Baseball Toaster was unplugged on February 4, 2009.
Pos on Jetes, Klap on Abreu.
It's rather simple and deep at the same time. Jeter is that cool kid that everyone knows by association at best, but don't really know. He doesn't put a lot about himself out there, but we know because of what others have said (true or not) and that alone makes him a living legend of sorts.
On top of that, he's a winner in a land where winning is not only cherished, it's also expected, nay demanded. When the bar is set so high and you consistently meet those expectations in one way or another, you become beloved (if he plays for your team) or hated... but you're in the hearts and minds of millions because you are there, yet you're not.
I wouldn't necessarily compare Jeter to Kaiser Sosze, but he's everywhere and not at the same time. Why him? To me he represents a harmony and focus that the US has come close to at times in history; harambe in the flesh, yet intaqngiably American. When he becomes the underdog (like Mickey in *61), you can bet that he'll be elevated to Godlike status simply because no one like him should ever be placed in that situation (like our modern god of relief pitching, Mo, only playing every day)
I give him his due for playing the game straight, playing with his all and not giving a crap what we think about it except that he played his heart out. That means more to anyone than whether he's the best of his position or time. That's for us to figure out, I guess.
And in a way, we have moments in our own lives that we can either relate, or want to relate to that ethic. Ethics, a good word here. In a world where ethics are scoffed at, Jeter explemplfies not only how high they can be in a hard game and a dirty world, but why you need them. Props.
As I said last year arguing the case for A-Rod, it's tough for a Yankee to win MVP because they are surrounded by so much talent.
I don't have the numbers to back this up, but I'm guessing without Jeter the Yanks are maybe 1 or 2 games up on the Red Sox at this point, if that, and if the Red Sox have Jeter batting 2nd in front of Manny Ortiz, they're probably ahead of the Yanks at this point.
Klap got it right. Abreu looks like the Yanks deal of the century so far.
But what I really like and appreciate so much about him is his genuine love of the game, of wanting to win, his hustle on the field, his always leading by example, his appreciation towards his fans and that he doesn't seem to let all the success he's had go to his head.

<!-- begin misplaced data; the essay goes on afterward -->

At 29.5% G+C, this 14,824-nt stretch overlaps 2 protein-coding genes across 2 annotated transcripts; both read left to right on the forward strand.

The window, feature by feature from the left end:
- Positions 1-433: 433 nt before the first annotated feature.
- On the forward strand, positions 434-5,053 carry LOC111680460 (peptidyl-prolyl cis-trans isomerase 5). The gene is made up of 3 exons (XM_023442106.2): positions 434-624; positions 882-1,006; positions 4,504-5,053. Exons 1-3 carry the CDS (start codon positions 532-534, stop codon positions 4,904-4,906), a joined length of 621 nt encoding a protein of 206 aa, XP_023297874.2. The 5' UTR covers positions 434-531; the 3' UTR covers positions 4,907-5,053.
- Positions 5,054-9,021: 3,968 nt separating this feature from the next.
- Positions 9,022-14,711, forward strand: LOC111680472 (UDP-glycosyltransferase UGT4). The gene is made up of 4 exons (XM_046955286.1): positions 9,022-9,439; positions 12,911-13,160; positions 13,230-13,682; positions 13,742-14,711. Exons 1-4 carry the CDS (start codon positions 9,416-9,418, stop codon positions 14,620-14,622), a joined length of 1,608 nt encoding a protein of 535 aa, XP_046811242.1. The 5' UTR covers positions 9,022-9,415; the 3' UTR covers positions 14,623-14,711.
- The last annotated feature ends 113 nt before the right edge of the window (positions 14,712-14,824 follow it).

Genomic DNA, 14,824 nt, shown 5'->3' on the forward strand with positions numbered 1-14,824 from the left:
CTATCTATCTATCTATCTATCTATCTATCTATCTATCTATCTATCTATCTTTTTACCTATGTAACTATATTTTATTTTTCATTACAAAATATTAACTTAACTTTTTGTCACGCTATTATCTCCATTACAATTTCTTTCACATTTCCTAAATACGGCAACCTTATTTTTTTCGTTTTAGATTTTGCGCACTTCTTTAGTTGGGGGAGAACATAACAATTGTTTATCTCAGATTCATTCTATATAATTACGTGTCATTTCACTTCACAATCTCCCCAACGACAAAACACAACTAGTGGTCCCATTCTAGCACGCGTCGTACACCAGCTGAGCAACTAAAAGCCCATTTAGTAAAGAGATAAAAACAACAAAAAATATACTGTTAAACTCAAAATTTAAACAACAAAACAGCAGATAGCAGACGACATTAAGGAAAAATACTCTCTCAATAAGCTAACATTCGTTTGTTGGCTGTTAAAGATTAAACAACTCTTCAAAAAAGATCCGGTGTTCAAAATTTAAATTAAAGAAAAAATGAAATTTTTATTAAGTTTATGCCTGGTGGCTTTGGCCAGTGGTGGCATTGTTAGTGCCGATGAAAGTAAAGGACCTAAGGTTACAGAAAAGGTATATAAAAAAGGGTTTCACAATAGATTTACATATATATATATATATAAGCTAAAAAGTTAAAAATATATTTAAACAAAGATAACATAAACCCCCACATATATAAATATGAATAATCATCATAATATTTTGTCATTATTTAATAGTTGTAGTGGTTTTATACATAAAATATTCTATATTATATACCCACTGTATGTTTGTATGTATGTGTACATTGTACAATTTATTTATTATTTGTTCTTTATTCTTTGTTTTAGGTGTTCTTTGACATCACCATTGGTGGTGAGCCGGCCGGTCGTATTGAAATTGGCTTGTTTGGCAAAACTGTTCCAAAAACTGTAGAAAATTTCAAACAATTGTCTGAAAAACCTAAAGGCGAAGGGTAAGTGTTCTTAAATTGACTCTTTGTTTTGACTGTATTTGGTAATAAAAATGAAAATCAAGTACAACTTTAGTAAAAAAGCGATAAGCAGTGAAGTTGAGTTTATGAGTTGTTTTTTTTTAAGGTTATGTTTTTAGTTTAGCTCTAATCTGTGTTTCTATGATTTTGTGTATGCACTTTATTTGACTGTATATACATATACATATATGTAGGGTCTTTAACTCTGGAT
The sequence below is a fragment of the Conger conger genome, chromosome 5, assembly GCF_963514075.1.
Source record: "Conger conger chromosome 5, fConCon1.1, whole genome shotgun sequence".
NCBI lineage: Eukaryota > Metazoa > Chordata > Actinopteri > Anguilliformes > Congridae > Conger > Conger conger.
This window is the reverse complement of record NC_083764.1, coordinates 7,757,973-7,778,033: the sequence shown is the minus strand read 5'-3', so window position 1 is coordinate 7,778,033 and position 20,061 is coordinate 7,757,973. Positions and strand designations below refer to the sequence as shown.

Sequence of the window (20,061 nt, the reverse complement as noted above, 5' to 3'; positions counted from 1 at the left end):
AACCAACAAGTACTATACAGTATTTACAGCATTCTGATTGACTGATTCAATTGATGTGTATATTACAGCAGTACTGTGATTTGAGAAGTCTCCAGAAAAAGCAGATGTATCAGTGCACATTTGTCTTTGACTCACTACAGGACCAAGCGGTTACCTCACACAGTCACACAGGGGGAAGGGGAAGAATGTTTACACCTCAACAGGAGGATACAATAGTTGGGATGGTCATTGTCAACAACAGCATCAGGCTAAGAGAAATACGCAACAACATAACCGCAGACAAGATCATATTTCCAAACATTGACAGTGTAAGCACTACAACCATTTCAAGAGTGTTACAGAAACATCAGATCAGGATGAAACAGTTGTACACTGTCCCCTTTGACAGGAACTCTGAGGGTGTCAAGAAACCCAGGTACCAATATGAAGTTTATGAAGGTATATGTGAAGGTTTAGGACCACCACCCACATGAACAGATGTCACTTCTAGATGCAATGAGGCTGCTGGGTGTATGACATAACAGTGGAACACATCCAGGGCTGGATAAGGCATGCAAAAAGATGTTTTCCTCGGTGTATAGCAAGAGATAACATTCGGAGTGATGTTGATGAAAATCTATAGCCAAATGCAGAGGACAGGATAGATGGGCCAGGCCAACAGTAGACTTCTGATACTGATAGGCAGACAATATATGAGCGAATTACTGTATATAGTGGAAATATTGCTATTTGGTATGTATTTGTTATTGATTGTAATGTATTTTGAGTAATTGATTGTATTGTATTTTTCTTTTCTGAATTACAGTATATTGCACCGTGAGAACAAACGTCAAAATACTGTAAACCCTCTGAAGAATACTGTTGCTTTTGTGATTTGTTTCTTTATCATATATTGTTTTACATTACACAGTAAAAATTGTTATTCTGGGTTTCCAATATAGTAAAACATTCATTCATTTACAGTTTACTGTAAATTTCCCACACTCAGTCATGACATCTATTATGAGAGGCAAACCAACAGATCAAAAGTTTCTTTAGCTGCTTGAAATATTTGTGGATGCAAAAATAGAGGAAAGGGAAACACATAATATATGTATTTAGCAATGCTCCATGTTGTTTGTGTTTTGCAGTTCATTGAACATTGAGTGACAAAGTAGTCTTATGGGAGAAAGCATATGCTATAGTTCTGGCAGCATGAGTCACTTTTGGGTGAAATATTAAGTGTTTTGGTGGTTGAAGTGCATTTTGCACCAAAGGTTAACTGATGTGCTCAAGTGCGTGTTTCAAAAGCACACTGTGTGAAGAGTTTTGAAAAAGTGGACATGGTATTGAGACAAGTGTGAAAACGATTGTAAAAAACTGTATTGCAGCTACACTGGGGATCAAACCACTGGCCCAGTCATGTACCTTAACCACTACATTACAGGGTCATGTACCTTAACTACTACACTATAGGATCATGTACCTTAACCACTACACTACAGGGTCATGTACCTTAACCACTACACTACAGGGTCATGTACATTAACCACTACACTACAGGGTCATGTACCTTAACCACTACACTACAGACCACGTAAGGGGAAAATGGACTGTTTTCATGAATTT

My grandmother would've called a guy like him a "mentsh" - Yiddish for "a nice gentleman"
Good stuff there!!!
Or maybe I'm just delusional.
In September of 1950, his MVP year, Rizzuto got a letter telling him that if he showed up in uniform against the Red Sox he'd be shot. He turned the letter over to the FBI and alerted his manager, Casey Stengel.
``You know what Casey did?'' Rizzuto later told Sport Magazine. ``He gave me a different uniform and gave mine to Billy Martin. Can you imagine that?''
A-Rod in 2006:
#3 - 8 AB
#4 - 376 AB
#5 - 117 AB
How exactly was "..Joe Torre was finally forced to move A-Rod out of the No. 3 spot in the batting order" for Abreu? It's a bit hard to do since A-Rod hasn't been hitting there all year.
Torre may have finally moved A-Rod from 4th to 5th - but that was just a side effect of Bobby, not because of him.
I would love to have that stat verified but I didn't know where to look that up.
Overall, "Jeter is great" seems to be as overblown as the "A-Rod sucks."
Everyone seems to focus on the times when Arod sucks in the playoffs (.133 BA in division series last year) omitting the times when he did well (.421 BA the year before).
Conversely people remember Jeter's great plays (the dive in the stands and the toss to get Giambi) and forget that Jeter batted .233 and .200 against the Red Sux during the ALCS in 2003 and 2004. Not exactly clutch hitting...
That said, both players are very good, and often great. Both will have their moments of glory. I am glad to call them Yankees.
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